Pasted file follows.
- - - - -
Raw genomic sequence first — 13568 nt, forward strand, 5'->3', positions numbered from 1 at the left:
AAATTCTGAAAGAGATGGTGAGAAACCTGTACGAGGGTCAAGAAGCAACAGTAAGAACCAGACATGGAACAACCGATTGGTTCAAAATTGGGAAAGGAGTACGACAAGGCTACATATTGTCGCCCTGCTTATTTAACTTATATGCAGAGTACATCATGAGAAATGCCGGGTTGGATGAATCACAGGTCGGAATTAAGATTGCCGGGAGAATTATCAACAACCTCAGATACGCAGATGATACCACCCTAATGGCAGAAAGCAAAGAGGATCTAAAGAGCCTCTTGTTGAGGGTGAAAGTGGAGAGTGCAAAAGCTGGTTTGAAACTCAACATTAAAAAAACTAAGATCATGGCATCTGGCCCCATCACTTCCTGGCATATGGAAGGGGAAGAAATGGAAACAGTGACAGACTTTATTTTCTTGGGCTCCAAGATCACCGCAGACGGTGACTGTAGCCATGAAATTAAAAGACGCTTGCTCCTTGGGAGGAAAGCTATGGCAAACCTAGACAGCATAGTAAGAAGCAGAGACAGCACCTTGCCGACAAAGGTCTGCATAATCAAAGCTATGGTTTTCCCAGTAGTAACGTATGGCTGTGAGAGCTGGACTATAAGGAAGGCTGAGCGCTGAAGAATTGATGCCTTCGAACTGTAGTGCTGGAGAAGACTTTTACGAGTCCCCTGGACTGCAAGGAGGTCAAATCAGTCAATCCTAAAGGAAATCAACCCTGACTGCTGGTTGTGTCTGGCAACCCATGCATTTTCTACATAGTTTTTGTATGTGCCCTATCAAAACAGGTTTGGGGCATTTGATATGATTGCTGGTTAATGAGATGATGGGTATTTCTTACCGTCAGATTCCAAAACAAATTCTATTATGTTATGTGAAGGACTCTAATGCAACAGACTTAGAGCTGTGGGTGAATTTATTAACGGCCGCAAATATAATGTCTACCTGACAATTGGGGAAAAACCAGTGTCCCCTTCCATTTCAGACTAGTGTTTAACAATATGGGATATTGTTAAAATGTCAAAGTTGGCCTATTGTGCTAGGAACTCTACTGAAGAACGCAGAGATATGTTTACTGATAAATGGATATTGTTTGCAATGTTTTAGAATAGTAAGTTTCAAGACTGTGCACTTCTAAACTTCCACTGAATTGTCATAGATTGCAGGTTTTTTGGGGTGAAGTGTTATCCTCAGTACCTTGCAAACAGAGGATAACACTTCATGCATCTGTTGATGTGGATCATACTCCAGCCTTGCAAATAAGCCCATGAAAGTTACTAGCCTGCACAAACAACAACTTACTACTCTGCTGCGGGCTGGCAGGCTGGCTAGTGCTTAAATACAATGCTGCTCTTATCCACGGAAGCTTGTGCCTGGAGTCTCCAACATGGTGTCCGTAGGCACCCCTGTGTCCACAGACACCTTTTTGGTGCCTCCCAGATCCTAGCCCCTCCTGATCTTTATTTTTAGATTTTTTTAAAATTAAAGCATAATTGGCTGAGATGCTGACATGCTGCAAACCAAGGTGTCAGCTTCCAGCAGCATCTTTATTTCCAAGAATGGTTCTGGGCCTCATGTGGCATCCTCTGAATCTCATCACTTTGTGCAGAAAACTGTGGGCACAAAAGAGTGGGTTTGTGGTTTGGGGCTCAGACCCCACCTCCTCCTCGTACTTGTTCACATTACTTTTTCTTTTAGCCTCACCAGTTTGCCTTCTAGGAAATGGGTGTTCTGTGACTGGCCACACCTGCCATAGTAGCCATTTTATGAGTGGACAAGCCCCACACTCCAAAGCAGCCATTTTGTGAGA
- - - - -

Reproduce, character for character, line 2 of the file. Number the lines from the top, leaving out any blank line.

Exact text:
AAATTCTGAAAGAGATGGTGAGAAACCTGTACGAGGGTCAAGAAGCAACAGTAAGAACCAGACATGGAACAACCGATTGGTTCAAAATTGGGAAAGGAGTACGACAAGGCTACATATTGTCGCCCTGCTTATTTAACTTATATGCAGAGTACATCATGAGAAATGCCGGGTTGGATGAATCACAGGTCGGAATTAAGATTGCCGGGAGAATTATCAACAACCTCAGATACGCAGATGATACCACCCTAATGGCAGAAAGCAAAGAGGATCTAAAGAGCCTCTTGTTGAGGGTGAAAGTGGAGAGTGCAAAAGCTGGTTTGAAACTCAACATTAAAAAAACTAAGATCATGGCATCTGGCCCCATCACTTCCTGGCATATGGAAGGGGAAGAAATGGAAACAGTGACAGACTTTATTTTCTTGGGCTCCAAGATCACCGCAGACGGTGACTGTAGCCATGAAATTAAAAGACGCTTGCTCCTTGGGAGGAAAGCTATGGCAAACCTAGACAGCATAGTAAGAAGCAGAGACAGCACCTTGCCGACAAAGGTCTGCATAATCAAAGCTATGGTTTTCCCAGTAGTAACGTATGGCTGTGAGAGCTGGACTATAAGGAAGGCTGAGCGCTGAAGAATTGATGCCTTCGAACTGTAGTGCTGGAGAAGACTTTTACGAGTCCCCTGGACTGCAAGGAGGTCAAATCAGTCAATCCTAAAGGAAATCAACCCTGACTGCTGGTTGTGTCTGGCAACCCATGCATTTTCTACATAGTTTTTGTATGTGCCCTATCAAAACAGGTTTGGGGCATTTGATATGATTGCTGGTTAATGAGATGATGGGTATTTCTTACCGTCAGATTCCAAAACAAATTCTATTATGTTATGTGAAGGACTCTAATGCAACAGACTTAGAGCTGTGGGTGAATTTATTAACGGCCGCAAATATAATGTCTACCTGACAATTGGGGAAAAACCAGTGTCCCCTTCCATTTCAGACTAGTGTTTAACAATATGGGATATTGTTAAAATGTCAAAGTTGGCCTATTGTGCTAGGAACTCTACTGAAGAACGCAGAGATATGTTTACTGATAAATGGATATTGTTTGCAATGTTTTAGAATAGTAAGTTTCAAGACTGTGCACTTCTAAACTTCCACTGAATTGTCATAGATTGCAGGTTTTTTGGGGTGAAGTGTTATCCTCAGTACCTTGCAAACAGAGGATAACACTTCATGCATCTGTTGATGTGGATCATACTCCAGCCTTGCAAATAAGCCCATGAAAGTTACTAGCCTGCACAAACAACAACTTACTACTCTGCTGCGGGCTGGCAGGCTGGCTAGTGCTTAAATACAATGCTGCTCTTATCCACGGAAGCTTGTGCCTGGAGTCTCCAACATGGTGTCCGTAGGCACCCCTGTGTCCACAGACACCTTTTTGGTGCCTCCCAGATCCTAGCCCCTCCTGATCTTTATTTTTAGATTTTTTTAAAATTAAAGCATAATTGGCTGAGATGCTGACATGCTGCAAACCAAGGTGTCAGCTTCCAGCAGCATCTTTATTTCCAAGAATGGTTCTGGGCCTCATGTGGCATCCTCTGAATCTCATCACTTTGTGCAGAAAACTGTGGGCACAAAAGAGTGGGTTTGTGGTTTGGGGCTCAGACCCCACCTCCTCCTCGTACTTGTTCACATTACTTTTTCTTTTAGCCTCACCAGTTTGCCTTCTAGGAAATGGGTGTTCTGTGACTGGCCACACCTGCCATAGTAGCCATTTTATGAGTGGACAAGCCCCACACTCCAAAGCAGCCATTTTGTGAGA